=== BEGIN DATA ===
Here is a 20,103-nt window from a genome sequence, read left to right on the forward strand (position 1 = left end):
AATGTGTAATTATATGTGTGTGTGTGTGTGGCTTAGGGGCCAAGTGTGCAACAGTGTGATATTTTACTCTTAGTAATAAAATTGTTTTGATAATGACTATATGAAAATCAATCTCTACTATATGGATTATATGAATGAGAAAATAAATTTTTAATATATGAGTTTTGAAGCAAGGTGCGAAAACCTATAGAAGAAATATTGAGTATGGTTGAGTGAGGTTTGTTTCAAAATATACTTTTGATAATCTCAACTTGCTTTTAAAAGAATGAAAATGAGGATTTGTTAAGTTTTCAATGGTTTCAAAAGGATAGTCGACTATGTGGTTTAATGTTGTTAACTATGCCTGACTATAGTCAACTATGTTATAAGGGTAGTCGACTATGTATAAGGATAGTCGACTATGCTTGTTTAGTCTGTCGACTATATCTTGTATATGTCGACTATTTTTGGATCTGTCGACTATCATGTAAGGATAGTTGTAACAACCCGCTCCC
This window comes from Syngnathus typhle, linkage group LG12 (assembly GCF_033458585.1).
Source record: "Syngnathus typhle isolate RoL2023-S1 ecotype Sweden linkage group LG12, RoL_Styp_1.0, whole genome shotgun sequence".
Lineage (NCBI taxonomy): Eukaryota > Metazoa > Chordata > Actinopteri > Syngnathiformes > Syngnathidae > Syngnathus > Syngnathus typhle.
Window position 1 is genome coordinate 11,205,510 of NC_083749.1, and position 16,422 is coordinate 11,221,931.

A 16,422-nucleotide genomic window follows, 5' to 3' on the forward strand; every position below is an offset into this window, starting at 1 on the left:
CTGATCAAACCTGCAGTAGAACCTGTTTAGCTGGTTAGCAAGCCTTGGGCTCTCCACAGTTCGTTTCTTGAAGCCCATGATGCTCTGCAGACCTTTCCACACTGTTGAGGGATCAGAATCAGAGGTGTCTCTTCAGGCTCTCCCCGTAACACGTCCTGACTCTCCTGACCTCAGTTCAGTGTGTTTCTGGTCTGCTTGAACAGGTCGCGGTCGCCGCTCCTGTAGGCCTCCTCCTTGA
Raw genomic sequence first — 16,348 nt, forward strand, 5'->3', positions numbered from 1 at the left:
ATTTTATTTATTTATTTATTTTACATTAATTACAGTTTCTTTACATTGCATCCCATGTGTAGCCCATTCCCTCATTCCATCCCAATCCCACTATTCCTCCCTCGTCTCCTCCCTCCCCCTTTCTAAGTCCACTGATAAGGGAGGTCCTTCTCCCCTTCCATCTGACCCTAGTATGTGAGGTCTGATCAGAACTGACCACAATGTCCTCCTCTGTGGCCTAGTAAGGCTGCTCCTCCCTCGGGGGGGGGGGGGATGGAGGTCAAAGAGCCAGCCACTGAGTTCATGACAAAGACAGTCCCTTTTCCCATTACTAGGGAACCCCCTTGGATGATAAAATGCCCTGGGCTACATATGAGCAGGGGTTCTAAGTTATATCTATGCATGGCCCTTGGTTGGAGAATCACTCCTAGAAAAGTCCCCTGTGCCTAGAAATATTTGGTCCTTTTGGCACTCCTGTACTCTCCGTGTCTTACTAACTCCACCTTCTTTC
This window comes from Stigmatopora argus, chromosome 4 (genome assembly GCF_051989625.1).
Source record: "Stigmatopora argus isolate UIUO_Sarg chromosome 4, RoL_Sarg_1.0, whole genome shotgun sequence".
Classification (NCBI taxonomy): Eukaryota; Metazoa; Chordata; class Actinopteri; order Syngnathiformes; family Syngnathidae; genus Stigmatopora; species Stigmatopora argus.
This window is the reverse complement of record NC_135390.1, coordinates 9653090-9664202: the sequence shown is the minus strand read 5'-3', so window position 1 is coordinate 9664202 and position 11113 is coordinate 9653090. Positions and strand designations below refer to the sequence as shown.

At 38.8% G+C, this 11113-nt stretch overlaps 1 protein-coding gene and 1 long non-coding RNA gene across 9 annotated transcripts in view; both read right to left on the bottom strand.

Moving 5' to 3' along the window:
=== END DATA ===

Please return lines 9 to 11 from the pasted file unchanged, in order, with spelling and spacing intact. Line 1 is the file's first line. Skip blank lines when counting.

Raw genomic sequence first — 16,348 nt, forward strand, 5'->3', positions numbered from 1 at the left:
ATTTTATTTATTTATTTATTTTACATTAATTACAGTTTCTTTACATTGCATCCCATGTGTAGCCCATTCCCTCATTCCATCCCAATCCCACTATTCCTCCCTCGTCTCCTCCCTCCCCCTTTCTAAGTCCACTGATAAGGGAGGTCCTTCTCCCCTTCCATCTGACCCTAGTATGTGAGGTCTGATCAGAACTGACCACAATGTCCTCCTCTGTGGCCTAGTAAGGCTGCTCCTCCCTCGGGGGGGGGGGGGATGGAGGTCAAAGAGCCAGCCACTGAGTTCATGACAAAGACAGTCCCTTTTCCCATTACTAGGGAACCCCCTTGGATGATAAAATGCCCTGGGCTACATATGAGCAGGGGTTCTAAGTTATATCTATGCATGGCCCTTGGTTGGAGAATCACTCCTAGAAAAGTCCCCTGTGCCTAGAAATATTTGGTCCTTTTGGCACTCCTGTACTCTCCGTGTCTTACTAACTCCACCTTCTTTC
This window comes from Stigmatopora argus, chromosome 4 (genome assembly GCF_051989625.1).